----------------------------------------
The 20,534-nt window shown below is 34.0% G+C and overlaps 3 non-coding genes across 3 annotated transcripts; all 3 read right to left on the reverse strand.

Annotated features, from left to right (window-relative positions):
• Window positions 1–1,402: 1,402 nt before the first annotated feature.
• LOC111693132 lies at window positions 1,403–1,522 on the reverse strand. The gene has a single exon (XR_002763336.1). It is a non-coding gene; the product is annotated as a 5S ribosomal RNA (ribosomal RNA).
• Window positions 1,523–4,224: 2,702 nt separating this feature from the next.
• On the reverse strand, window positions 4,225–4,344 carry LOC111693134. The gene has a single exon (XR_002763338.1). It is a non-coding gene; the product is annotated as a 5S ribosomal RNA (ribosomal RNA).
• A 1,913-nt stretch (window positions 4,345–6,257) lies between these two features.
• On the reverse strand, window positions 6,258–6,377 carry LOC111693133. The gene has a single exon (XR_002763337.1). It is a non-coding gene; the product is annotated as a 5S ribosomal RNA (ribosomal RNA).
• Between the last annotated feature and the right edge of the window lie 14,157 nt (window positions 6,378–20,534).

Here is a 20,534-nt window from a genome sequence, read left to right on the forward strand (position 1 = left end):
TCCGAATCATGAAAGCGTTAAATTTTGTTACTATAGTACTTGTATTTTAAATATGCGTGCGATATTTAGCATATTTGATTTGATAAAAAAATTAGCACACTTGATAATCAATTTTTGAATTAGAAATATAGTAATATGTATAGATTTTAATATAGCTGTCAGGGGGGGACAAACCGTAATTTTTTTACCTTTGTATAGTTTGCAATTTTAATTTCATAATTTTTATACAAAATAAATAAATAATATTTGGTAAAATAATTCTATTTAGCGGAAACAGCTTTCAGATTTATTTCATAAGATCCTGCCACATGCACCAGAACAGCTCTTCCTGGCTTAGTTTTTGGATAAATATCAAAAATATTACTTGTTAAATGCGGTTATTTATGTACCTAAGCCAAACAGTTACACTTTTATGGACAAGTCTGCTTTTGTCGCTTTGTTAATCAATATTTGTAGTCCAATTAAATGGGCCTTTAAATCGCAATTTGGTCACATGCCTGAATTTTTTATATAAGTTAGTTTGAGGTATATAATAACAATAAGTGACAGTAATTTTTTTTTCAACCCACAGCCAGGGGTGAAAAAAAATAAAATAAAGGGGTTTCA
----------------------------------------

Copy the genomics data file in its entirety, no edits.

The 20,534-nt window shown below is 34.0% G+C and overlaps 3 non-coding genes across 3 annotated transcripts; all 3 read right to left on the reverse strand.

Annotated features, from left to right (window-relative positions):
• Window positions 1–1,402: 1,402 nt before the first annotated feature.
• LOC111693132 lies at window positions 1,403–1,522 on the reverse strand. The gene has a single exon (XR_002763336.1). It is a non-coding gene; the product is annotated as a 5S ribosomal RNA (ribosomal RNA).
• Window positions 1,523–4,224: 2,702 nt separating this feature from the next.
• On the reverse strand, window positions 4,225–4,344 carry LOC111693134. The gene has a single exon (XR_002763338.1). It is a non-coding gene; the product is annotated as a 5S ribosomal RNA (ribosomal RNA).
• A 1,913-nt stretch (window positions 4,345–6,257) lies between these two features.
• On the reverse strand, window positions 6,258–6,377 carry LOC111693133. The gene has a single exon (XR_002763337.1). It is a non-coding gene; the product is annotated as a 5S ribosomal RNA (ribosomal RNA).
• Between the last annotated feature and the right edge of the window lie 14,157 nt (window positions 6,378–20,534).

Here is a 20,534-nt window from a genome sequence, read left to right on the forward strand (position 1 = left end):
TCCGAATCATGAAAGCGTTAAATTTTGTTACTATAGTACTTGTATTTTAAATATGCGTGCGATATTTAGCATATTTGATTTGATAAAAAAATTAGCACACTTGATAATCAATTTTTGAATTAGAAATATAGTAATATGTATAGATTTTAATATAGCTGTCAGGGGGGGACAAACCGTAATTTTTTTACCTTTGTATAGTTTGCAATTTTAATTTCATAATTTTTATACAAAATAAATAAATAATATTTGGTAAAATAATTCTATTTAGCGGAAACAGCTTTCAGATTTATTTCATAAGATCCTGCCACATGCACCAGAACAGCTCTTCCTGGCTTAGTTTTTGGATAAATATCAAAAATATTACTTGTTAAATGCGGTTATTTATGTACCTAAGCCAAACAGTTACACTTTTATGGACAAGTCTGCTTTTGTCGCTTTGTTAATCAATATTTGTAGTCCAATTAAATGGGCCTTTAAATCGCAATTTGGTCACATGCCTGAATTTTTTATATAAGTTAGTTTGAGGTATATAATAACAATAAGTGACAGTAATTTTTTTTTCAACCCACAGCCAGGGGTGAAAAAAAATAAAATAAAGGGGTTTCA